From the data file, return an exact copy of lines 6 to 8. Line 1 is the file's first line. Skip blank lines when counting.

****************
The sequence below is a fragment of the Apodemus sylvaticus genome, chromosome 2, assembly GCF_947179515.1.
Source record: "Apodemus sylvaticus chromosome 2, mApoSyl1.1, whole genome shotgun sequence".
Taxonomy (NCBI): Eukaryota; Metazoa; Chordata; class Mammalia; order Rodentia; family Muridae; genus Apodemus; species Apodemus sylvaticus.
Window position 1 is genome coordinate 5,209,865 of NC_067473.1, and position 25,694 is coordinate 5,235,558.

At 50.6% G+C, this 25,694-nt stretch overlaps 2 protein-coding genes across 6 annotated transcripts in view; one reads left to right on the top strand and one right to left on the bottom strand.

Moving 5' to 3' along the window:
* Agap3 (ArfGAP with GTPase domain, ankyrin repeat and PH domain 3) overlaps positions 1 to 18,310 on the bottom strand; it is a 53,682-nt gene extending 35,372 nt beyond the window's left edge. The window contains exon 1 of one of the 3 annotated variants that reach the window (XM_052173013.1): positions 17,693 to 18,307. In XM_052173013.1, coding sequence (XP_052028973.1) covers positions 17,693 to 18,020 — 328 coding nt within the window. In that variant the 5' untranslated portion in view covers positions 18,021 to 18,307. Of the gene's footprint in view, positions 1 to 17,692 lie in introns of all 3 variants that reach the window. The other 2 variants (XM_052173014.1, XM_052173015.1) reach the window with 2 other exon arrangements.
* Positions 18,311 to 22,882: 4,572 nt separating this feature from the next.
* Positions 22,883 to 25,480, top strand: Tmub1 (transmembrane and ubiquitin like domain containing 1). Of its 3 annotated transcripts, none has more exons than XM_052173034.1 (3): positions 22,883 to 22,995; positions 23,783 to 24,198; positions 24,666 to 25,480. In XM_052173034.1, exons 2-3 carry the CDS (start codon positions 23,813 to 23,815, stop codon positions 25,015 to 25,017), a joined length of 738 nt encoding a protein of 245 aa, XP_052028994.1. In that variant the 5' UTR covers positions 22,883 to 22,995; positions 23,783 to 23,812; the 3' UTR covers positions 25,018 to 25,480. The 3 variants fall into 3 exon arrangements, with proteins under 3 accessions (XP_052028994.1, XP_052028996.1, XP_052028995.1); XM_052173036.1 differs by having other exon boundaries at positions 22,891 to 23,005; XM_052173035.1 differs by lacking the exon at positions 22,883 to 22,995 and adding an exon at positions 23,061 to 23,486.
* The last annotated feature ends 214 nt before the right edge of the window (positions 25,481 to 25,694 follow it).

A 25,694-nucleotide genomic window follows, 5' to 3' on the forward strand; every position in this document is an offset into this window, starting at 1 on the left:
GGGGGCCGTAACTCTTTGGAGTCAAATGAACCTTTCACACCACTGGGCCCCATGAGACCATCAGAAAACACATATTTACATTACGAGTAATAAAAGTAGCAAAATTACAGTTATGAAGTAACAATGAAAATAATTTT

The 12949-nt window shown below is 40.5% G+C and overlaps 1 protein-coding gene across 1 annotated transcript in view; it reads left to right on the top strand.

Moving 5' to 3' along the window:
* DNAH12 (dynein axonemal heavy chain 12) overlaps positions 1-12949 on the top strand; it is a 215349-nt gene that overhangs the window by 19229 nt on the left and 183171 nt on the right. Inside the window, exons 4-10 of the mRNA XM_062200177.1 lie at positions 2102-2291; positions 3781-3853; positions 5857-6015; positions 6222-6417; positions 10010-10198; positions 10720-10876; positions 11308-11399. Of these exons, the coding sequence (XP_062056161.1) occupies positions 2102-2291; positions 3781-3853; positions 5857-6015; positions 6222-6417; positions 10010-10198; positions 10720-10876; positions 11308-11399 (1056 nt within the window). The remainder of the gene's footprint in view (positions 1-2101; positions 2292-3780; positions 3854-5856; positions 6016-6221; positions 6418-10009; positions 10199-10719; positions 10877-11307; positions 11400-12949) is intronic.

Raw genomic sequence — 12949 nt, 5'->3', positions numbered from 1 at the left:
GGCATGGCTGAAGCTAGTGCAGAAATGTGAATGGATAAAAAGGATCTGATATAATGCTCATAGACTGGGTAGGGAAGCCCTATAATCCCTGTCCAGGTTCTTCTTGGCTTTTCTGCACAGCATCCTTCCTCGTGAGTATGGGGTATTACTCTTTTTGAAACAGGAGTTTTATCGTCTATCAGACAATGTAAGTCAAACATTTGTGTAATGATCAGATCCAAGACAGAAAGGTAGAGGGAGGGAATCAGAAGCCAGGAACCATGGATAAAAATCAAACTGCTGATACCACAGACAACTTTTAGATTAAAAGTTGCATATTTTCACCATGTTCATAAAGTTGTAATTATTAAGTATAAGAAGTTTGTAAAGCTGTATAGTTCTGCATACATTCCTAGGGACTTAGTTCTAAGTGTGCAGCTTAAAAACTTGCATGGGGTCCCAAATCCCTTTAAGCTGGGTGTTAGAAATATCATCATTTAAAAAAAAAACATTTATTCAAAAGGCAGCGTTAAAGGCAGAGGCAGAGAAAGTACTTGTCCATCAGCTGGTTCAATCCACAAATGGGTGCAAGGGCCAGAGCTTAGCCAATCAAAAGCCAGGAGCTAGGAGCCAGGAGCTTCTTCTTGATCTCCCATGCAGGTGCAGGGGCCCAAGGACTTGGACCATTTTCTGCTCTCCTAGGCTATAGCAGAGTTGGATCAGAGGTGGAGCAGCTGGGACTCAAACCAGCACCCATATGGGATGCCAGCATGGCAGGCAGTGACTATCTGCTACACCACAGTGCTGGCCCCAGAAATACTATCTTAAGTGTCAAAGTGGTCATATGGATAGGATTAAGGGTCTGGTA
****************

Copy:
Moving 5' to 3' along the window:
* Agap3 (ArfGAP with GTPase domain, ankyrin repeat and PH domain 3) overlaps positions 1 to 18,310 on the bottom strand; it is a 53,682-nt gene extending 35,372 nt beyond the window's left edge. The window contains exon 1 of one of the 3 annotated variants that reach the window (XM_052173013.1): positions 17,693 to 18,307. In XM_052173013.1, coding sequence (XP_052028973.1) covers positions 17,693 to 18,020 — 328 coding nt within the window. In that variant the 5' untranslated portion in view covers positions 18,021 to 18,307. Of the gene's footprint in view, positions 1 to 17,692 lie in introns of all 3 variants that reach the window. The other 2 variants (XM_052173014.1, XM_052173015.1) reach the window with 2 other exon arrangements.
* Positions 18,311 to 22,882: 4,572 nt separating this feature from the next.